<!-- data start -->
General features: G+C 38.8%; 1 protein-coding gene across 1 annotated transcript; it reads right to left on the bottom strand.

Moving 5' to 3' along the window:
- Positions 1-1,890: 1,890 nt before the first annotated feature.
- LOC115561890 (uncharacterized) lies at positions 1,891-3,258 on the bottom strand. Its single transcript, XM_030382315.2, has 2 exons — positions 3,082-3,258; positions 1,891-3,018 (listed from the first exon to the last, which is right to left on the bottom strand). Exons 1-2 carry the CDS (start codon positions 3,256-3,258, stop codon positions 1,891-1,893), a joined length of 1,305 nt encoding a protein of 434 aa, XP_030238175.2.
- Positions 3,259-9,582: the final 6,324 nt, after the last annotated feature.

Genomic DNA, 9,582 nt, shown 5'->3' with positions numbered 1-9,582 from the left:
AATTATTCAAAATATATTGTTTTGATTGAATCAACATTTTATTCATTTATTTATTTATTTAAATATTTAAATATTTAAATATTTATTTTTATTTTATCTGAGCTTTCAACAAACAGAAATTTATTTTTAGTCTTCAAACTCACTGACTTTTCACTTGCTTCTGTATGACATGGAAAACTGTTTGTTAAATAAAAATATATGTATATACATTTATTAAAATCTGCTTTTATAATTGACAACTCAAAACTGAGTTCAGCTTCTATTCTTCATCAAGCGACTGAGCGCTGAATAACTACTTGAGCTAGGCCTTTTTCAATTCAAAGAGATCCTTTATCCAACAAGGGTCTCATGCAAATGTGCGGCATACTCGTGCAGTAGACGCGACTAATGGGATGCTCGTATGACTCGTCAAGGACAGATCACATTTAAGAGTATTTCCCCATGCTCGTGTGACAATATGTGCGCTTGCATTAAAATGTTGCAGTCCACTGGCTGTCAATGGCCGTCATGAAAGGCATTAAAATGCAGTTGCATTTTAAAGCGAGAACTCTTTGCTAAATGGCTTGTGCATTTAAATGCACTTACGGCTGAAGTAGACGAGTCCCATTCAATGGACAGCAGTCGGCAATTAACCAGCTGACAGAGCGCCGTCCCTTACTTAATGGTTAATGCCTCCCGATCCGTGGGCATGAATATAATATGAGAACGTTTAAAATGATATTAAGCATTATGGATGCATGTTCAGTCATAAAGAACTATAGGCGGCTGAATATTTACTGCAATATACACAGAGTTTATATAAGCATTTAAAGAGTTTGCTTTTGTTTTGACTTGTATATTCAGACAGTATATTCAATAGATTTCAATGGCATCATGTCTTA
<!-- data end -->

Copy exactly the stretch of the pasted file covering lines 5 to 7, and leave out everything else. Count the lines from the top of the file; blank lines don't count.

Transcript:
- Positions 3,259-9,582: the final 6,324 nt, after the last annotated feature.

Genomic DNA, 9,582 nt, shown 5'->3' with positions numbered 1-9,582 from the left:
AATTATTCAAAATATATTGTTTTGATTGAATCAACATTTTATTCATTTATTTATTTATTTAAATATTTAAATATTTAAATATTTATTTTTATTTTATCTGAGCTTTCAACAAACAGAAATTTATTTTTAGTCTTCAAACTCACTGACTTTTCACTTGCTTCTGTATGACATGGAAAACTGTTTGTTAAATAAAAATATATGTATATACATTTATTAAAATCTGCTTTTATAATTGACAACTCAAAACTGAGTTCAGCTTCTATTCTTCATCAAGCGACTGAGCGCTGAATAACTACTTGAGCTAGGCCTTTTTCAATTCAAAGAGATCCTTTATCCAACAAGGGTCTCATGCAAATGTGCGGCATACTCGTGCAGTAGACGCGACTAATGGGATGCTCGTATGACTCGTCAAGGACAGATCACATTTAAGAGTATTTCCCCATGCTCGTGTGACAATATGTGCGCTTGCATTAAAATGTTGCAGTCCACTGGCTGTCAATGGCCGTCATGAAAGGCATTAAAATGCAGTTGCATTTTAAAGCGAGAACTCTTTGCTAAATGGCTTGTGCATTTAAATGCACTTACGGCTGAAGTAGACGAGTCCCATTCAATGGACAGCAGTCGGCAATTAACCAGCTGACAGAGCGCCGTCCCTTACTTAATGGTTAATGCCTCCCGATCCGTGGGCATGAATATAATATGAGAACGTTTAAAATGATATTAAGCATTATGGATGCATGTTCAGTCATAAAGAACTATAGGCGGCTGAATATTTACTGCAATATACACAGAGTTTATATAAGCATTTAAAGAGTTTGCTTTTGTTTTGACTTGTATATTCAGACAGTATATTCAATAGATTTCAATGGCATCATGTCTTA